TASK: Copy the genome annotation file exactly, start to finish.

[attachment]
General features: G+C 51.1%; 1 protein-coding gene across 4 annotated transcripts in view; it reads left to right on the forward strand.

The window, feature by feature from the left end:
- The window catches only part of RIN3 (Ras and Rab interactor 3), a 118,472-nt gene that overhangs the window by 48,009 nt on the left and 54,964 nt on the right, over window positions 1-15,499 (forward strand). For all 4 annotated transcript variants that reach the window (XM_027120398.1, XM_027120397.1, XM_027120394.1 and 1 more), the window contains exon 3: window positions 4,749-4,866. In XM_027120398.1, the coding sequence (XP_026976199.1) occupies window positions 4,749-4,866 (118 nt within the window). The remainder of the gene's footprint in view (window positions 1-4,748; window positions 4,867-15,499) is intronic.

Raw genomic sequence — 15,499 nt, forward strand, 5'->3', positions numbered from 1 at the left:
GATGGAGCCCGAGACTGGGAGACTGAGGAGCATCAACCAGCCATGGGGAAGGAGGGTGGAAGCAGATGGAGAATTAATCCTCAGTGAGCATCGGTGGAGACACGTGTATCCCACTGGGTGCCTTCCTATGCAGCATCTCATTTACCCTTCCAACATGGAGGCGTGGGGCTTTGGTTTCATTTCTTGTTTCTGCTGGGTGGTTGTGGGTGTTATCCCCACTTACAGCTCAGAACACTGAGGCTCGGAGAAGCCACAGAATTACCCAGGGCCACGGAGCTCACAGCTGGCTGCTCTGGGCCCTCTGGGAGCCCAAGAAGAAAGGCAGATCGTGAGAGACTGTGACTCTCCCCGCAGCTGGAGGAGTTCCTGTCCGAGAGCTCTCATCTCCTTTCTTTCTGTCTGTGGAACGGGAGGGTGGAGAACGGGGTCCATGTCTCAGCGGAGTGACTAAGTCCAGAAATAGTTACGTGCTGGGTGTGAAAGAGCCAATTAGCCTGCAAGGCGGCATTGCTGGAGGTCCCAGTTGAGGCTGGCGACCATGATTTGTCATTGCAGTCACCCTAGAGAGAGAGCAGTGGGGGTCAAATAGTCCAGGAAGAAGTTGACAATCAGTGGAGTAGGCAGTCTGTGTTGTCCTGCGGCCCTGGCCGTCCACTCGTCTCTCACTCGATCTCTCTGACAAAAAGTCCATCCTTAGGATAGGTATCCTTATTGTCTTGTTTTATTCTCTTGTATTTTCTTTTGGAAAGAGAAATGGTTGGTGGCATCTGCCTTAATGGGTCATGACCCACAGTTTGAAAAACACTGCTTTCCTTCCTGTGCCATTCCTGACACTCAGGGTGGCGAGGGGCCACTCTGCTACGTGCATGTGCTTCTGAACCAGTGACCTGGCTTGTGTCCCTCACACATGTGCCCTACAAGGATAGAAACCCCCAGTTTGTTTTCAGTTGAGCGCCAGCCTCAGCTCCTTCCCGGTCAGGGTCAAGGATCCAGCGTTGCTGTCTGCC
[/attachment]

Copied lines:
General features: G+C 51.1%; 1 protein-coding gene across 4 annotated transcripts in view; it reads left to right on the forward strand.

The window, feature by feature from the left end:
- The window catches only part of RIN3 (Ras and Rab interactor 3), a 118,472-nt gene that overhangs the window by 48,009 nt on the left and 54,964 nt on the right, over window positions 1-15,499 (forward strand). For all 4 annotated transcript variants that reach the window (XM_027120398.1, XM_027120397.1, XM_027120394.1 and 1 more), the window contains exon 3: window positions 4,749-4,866. In XM_027120398.1, the coding sequence (XP_026976199.1) occupies window positions 4,749-4,866 (118 nt within the window). The remainder of the gene's footprint in view (window positions 1-4,748; window positions 4,867-15,499) is intronic.

Raw genomic sequence — 15,499 nt, forward strand, 5'->3', positions numbered from 1 at the left:
GATGGAGCCCGAGACTGGGAGACTGAGGAGCATCAACCAGCCATGGGGAAGGAGGGTGGAAGCAGATGGAGAATTAATCCTCAGTGAGCATCGGTGGAGACACGTGTATCCCACTGGGTGCCTTCCTATGCAGCATCTCATTTACCCTTCCAACATGGAGGCGTGGGGCTTTGGTTTCATTTCTTGTTTCTGCTGGGTGGTTGTGGGTGTTATCCCCACTTACAGCTCAGAACACTGAGGCTCGGAGAAGCCACAGAATTACCCAGGGCCACGGAGCTCACAGCTGGCTGCTCTGGGCCCTCTGGGAGCCCAAGAAGAAAGGCAGATCGTGAGAGACTGTGACTCTCCCCGCAGCTGGAGGAGTTCCTGTCCGAGAGCTCTCATCTCCTTTCTTTCTGTCTGTGGAACGGGAGGGTGGAGAACGGGGTCCATGTCTCAGCGGAGTGACTAAGTCCAGAAATAGTTACGTGCTGGGTGTGAAAGAGCCAATTAGCCTGCAAGGCGGCATTGCTGGAGGTCCCAGTTGAGGCTGGCGACCATGATTTGTCATTGCAGTCACCCTAGAGAGAGAGCAGTGGGGGTCAAATAGTCCAGGAAGAAGTTGACAATCAGTGGAGTAGGCAGTCTGTGTTGTCCTGCGGCCCTGGCCGTCCACTCGTCTCTCACTCGATCTCTCTGACAAAAAGTCCATCCTTAGGATAGGTATCCTTATTGTCTTGTTTTATTCTCTTGTATTTTCTTTTGGAAAGAGAAATGGTTGGTGGCATCTGCCTTAATGGGTCATGACCCACAGTTTGAAAAACACTGCTTTCCTTCCTGTGCCATTCCTGACACTCAGGGTGGCGAGGGGCCACTCTGCTACGTGCATGTGCTTCTGAACCAGTGACCTGGCTTGTGTCCCTCACACATGTGCCCTACAAGGATAGAAACCCCCAGTTTGTTTTCAGTTGAGCGCCAGCCTCAGCTCCTTCCCGGTCAGGGTCAAGGATCCAGCGTTGCTGTCTGCC